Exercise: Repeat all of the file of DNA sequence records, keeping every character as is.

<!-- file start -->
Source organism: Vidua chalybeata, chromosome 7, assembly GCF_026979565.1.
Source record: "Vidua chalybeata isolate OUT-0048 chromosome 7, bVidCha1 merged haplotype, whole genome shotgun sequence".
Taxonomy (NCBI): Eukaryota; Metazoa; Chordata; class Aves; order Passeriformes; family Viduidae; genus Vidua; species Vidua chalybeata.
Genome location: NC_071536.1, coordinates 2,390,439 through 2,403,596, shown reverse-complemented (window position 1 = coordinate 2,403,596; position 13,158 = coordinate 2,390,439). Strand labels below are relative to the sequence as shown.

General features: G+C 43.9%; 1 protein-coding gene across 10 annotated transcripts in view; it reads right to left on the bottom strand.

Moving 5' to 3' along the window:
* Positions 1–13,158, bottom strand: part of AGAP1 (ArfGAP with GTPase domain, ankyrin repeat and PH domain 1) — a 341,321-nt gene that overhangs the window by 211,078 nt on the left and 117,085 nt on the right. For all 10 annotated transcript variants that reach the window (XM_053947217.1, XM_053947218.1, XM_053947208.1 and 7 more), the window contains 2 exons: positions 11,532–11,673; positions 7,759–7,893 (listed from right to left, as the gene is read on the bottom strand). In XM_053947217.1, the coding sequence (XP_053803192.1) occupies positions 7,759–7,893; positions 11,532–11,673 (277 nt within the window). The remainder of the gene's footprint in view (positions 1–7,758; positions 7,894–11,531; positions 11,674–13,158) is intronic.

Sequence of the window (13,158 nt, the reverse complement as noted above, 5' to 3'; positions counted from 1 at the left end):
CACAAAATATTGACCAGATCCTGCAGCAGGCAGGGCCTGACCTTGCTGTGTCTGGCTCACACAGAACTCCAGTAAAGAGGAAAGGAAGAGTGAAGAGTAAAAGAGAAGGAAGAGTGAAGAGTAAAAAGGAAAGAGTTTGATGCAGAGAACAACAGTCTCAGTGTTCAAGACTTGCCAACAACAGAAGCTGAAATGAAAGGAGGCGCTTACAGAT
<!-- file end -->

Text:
Source organism: Vidua chalybeata, chromosome 7, assembly GCF_026979565.1.
Source record: "Vidua chalybeata isolate OUT-0048 chromosome 7, bVidCha1 merged haplotype, whole genome shotgun sequence".
Taxonomy (NCBI): Eukaryota; Metazoa; Chordata; class Aves; order Passeriformes; family Viduidae; genus Vidua; species Vidua chalybeata.
Genome location: NC_071536.1, coordinates 2,390,439 through 2,403,596, shown reverse-complemented (window position 1 = coordinate 2,403,596; position 13,158 = coordinate 2,390,439). Strand labels below are relative to the sequence as shown.

General features: G+C 43.9%; 1 protein-coding gene across 10 annotated transcripts in view; it reads right to left on the bottom strand.

Moving 5' to 3' along the window:
* Positions 1–13,158, bottom strand: part of AGAP1 (ArfGAP with GTPase domain, ankyrin repeat and PH domain 1) — a 341,321-nt gene that overhangs the window by 211,078 nt on the left and 117,085 nt on the right. For all 10 annotated transcript variants that reach the window (XM_053947217.1, XM_053947218.1, XM_053947208.1 and 7 more), the window contains 2 exons: positions 11,532–11,673; positions 7,759–7,893 (listed from right to left, as the gene is read on the bottom strand). In XM_053947217.1, the coding sequence (XP_053803192.1) occupies positions 7,759–7,893; positions 11,532–11,673 (277 nt within the window). The remainder of the gene's footprint in view (positions 1–7,758; positions 7,894–11,531; positions 11,674–13,158) is intronic.

Sequence of the window (13,158 nt, the reverse complement as noted above, 5' to 3'; positions counted from 1 at the left end):
CACAAAATATTGACCAGATCCTGCAGCAGGCAGGGCCTGACCTTGCTGTGTCTGGCTCACACAGAACTCCAGTAAAGAGGAAAGGAAGAGTGAAGAGTAAAAGAGAAGGAAGAGTGAAGAGTAAAAAGGAAAGAGTTTGATGCAGAGAACAACAGTCTCAGTGTTCAAGACTTGCCAACAACAGAAGCTGAAATGAAAGGAGGCGCTTACAGAT